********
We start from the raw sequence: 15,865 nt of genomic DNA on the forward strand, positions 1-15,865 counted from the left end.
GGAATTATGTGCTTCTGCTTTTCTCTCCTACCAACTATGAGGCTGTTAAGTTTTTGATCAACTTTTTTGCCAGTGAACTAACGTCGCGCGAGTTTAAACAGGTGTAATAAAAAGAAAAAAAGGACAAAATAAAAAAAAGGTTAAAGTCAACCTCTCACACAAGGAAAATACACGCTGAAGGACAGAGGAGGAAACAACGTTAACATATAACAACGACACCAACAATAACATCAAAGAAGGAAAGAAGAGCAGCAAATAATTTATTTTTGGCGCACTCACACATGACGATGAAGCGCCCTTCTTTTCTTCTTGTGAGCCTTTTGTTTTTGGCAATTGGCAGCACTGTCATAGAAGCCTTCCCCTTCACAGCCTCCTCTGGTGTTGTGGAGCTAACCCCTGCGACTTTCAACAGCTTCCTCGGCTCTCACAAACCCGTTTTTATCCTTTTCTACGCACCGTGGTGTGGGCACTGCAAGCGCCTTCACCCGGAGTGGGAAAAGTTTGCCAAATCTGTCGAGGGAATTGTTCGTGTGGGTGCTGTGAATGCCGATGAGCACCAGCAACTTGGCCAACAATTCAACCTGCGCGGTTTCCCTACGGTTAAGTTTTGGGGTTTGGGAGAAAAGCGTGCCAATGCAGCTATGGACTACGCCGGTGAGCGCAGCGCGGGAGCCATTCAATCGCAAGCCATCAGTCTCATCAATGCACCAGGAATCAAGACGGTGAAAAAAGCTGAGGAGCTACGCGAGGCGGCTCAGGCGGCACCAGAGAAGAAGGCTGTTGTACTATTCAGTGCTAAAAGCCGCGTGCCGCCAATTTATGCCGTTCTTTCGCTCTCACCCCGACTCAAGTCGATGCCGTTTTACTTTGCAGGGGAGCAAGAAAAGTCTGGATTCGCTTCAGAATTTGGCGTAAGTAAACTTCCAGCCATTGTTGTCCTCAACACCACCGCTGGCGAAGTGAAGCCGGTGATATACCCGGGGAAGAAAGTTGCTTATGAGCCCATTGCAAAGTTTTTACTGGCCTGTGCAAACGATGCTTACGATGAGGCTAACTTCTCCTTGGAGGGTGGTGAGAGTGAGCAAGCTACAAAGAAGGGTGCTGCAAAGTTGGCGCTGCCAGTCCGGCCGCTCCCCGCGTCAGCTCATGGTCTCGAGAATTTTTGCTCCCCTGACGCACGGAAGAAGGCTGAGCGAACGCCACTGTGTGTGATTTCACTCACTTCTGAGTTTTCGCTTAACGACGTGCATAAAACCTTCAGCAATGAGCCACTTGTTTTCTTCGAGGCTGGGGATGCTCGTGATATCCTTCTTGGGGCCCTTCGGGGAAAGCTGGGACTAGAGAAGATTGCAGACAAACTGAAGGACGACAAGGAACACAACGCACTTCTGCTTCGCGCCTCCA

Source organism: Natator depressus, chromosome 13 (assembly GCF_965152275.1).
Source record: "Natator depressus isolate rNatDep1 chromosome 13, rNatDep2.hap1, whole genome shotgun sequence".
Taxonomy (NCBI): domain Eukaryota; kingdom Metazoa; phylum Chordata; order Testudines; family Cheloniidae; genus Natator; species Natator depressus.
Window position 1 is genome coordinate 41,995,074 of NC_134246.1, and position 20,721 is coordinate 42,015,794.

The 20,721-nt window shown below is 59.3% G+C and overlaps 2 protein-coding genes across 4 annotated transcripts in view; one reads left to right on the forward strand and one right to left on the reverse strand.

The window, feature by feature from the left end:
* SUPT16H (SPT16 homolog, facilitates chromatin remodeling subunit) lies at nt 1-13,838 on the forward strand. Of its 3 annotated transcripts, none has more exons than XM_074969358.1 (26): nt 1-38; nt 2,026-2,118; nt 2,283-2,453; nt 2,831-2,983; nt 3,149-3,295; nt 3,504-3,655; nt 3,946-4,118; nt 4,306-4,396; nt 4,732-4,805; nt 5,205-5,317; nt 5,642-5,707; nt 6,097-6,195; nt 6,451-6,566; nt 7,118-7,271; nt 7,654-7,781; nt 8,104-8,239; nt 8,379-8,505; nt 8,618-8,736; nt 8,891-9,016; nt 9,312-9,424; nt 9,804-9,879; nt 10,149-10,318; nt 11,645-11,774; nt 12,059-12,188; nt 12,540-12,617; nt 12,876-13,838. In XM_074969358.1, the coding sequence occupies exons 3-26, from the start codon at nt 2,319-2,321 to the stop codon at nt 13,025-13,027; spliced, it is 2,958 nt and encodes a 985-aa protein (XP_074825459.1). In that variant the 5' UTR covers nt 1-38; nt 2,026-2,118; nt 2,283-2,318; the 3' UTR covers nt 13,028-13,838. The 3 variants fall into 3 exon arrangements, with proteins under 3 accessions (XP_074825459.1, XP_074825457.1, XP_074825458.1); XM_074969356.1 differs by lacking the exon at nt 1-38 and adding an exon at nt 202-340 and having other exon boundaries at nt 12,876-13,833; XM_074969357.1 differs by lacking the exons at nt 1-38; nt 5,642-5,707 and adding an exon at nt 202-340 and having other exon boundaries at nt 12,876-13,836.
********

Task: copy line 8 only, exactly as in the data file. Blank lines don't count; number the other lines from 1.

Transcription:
The window, feature by feature from the left end: